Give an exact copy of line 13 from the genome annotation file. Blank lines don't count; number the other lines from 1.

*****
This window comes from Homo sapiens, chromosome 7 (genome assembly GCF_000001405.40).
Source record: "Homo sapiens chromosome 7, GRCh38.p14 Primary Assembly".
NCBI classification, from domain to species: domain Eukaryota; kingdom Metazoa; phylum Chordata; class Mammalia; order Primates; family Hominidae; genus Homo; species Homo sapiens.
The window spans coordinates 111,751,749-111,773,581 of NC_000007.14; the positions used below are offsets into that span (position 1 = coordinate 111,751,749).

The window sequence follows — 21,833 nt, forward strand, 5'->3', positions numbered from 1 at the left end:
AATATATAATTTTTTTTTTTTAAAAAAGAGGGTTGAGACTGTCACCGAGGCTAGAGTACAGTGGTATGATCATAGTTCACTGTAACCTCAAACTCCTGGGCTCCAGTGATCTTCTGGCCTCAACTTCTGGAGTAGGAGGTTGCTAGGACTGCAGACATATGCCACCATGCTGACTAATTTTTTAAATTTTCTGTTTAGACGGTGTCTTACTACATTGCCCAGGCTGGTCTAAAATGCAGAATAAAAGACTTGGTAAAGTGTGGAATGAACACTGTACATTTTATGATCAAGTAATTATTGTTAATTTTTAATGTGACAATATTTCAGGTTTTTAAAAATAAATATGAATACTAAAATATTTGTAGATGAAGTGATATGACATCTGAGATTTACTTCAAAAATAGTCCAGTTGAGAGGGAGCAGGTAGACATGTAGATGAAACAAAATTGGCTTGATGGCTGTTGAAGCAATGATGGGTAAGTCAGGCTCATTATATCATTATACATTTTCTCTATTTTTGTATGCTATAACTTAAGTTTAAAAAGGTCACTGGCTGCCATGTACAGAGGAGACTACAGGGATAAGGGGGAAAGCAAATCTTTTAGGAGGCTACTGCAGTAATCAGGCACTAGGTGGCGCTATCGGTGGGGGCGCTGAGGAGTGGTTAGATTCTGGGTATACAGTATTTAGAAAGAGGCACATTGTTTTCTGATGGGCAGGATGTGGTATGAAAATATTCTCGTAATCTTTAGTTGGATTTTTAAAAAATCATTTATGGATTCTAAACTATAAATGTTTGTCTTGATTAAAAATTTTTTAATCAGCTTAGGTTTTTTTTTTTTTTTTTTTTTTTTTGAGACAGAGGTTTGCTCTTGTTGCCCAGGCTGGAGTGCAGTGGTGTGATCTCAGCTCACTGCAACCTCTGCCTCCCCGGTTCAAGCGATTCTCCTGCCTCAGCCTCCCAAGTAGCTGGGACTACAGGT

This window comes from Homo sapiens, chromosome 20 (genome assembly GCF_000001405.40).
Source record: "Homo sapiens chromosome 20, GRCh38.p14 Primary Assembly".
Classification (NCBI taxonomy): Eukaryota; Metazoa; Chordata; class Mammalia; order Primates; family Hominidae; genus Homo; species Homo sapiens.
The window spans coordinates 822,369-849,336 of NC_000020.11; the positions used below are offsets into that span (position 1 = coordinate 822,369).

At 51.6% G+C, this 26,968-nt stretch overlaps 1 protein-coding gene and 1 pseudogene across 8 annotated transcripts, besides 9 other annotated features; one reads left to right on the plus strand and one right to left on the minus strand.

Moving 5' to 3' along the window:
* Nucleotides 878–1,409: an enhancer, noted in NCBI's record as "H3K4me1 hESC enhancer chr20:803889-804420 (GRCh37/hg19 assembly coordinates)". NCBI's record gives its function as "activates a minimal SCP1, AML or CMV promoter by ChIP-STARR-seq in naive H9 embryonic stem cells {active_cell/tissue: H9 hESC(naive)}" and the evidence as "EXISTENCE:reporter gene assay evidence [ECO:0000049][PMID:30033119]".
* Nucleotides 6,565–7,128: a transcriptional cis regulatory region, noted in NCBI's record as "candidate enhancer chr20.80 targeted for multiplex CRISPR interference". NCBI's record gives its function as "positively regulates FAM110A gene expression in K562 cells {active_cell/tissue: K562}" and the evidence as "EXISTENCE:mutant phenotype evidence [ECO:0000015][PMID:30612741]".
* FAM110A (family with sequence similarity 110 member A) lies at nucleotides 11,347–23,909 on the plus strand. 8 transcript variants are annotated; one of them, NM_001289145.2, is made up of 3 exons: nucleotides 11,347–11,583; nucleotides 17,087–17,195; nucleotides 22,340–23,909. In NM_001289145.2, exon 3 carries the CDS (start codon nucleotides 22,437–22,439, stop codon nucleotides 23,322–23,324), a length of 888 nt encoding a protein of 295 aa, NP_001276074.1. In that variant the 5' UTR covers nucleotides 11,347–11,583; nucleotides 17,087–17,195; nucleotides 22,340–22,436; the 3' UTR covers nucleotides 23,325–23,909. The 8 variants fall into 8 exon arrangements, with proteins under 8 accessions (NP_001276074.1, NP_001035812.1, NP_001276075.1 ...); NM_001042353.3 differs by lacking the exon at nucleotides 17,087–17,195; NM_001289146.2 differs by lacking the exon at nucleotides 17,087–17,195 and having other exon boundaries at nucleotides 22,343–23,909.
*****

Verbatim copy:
* Nucleotides 878–1,409: an enhancer, noted in NCBI's record as "H3K4me1 hESC enhancer chr20:803889-804420 (GRCh37/hg19 assembly coordinates)". NCBI's record gives its function as "activates a minimal SCP1, AML or CMV promoter by ChIP-STARR-seq in naive H9 embryonic stem cells {active_cell/tissue: H9 hESC(naive)}" and the evidence as "EXISTENCE:reporter gene assay evidence [ECO:0000049][PMID:30033119]".